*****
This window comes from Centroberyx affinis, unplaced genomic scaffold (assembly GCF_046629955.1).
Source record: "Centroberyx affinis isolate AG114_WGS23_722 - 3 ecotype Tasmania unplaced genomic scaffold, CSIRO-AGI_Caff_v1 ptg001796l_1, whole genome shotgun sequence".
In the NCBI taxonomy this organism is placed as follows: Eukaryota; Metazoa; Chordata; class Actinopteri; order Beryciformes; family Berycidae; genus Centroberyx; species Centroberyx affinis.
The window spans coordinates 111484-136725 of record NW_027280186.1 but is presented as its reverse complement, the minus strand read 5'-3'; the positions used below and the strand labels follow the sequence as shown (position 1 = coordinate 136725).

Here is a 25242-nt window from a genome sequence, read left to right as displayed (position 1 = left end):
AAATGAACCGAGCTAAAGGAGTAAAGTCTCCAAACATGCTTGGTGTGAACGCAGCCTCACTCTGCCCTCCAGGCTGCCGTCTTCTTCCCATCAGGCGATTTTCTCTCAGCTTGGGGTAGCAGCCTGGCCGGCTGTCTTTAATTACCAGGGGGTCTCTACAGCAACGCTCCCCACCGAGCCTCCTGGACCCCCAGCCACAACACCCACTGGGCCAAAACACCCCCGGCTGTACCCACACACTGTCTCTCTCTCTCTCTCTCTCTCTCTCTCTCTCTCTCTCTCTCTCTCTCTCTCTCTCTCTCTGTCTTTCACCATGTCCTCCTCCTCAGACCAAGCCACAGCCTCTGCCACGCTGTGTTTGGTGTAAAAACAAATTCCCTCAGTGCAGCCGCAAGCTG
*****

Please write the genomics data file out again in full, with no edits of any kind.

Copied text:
This window comes from Centroberyx affinis, unplaced genomic scaffold (assembly GCF_046629955.1).
Source record: "Centroberyx affinis isolate AG114_WGS23_722 - 3 ecotype Tasmania unplaced genomic scaffold, CSIRO-AGI_Caff_v1 ptg001796l_1, whole genome shotgun sequence".
In the NCBI taxonomy this organism is placed as follows: Eukaryota; Metazoa; Chordata; class Actinopteri; order Beryciformes; family Berycidae; genus Centroberyx; species Centroberyx affinis.
The window spans coordinates 111484-136725 of record NW_027280186.1 but is presented as its reverse complement, the minus strand read 5'-3'; the positions used below and the strand labels follow the sequence as shown (position 1 = coordinate 136725).

Here is a 25242-nt window from a genome sequence, read left to right as displayed (position 1 = left end):
AAATGAACCGAGCTAAAGGAGTAAAGTCTCCAAACATGCTTGGTGTGAACGCAGCCTCACTCTGCCCTCCAGGCTGCCGTCTTCTTCCCATCAGGCGATTTTCTCTCAGCTTGGGGTAGCAGCCTGGCCGGCTGTCTTTAATTACCAGGGGGTCTCTACAGCAACGCTCCCCACCGAGCCTCCTGGACCCCCAGCCACAACACCCACTGGGCCAAAACACCCCCGGCTGTACCCACACACTGTCTCTCTCTCTCTCTCTCTCTCTCTCTCTCTCTCTCTCTCTCTCTCTCTCTCTCTCTCTCTGTCTTTCACCATGTCCTCCTCCTCAGACCAAGCCACAGCCTCTGCCACGCTGTGTTTGGTGTAAAAACAAATTCCCTCAGTGCAGCCGCAAGCTG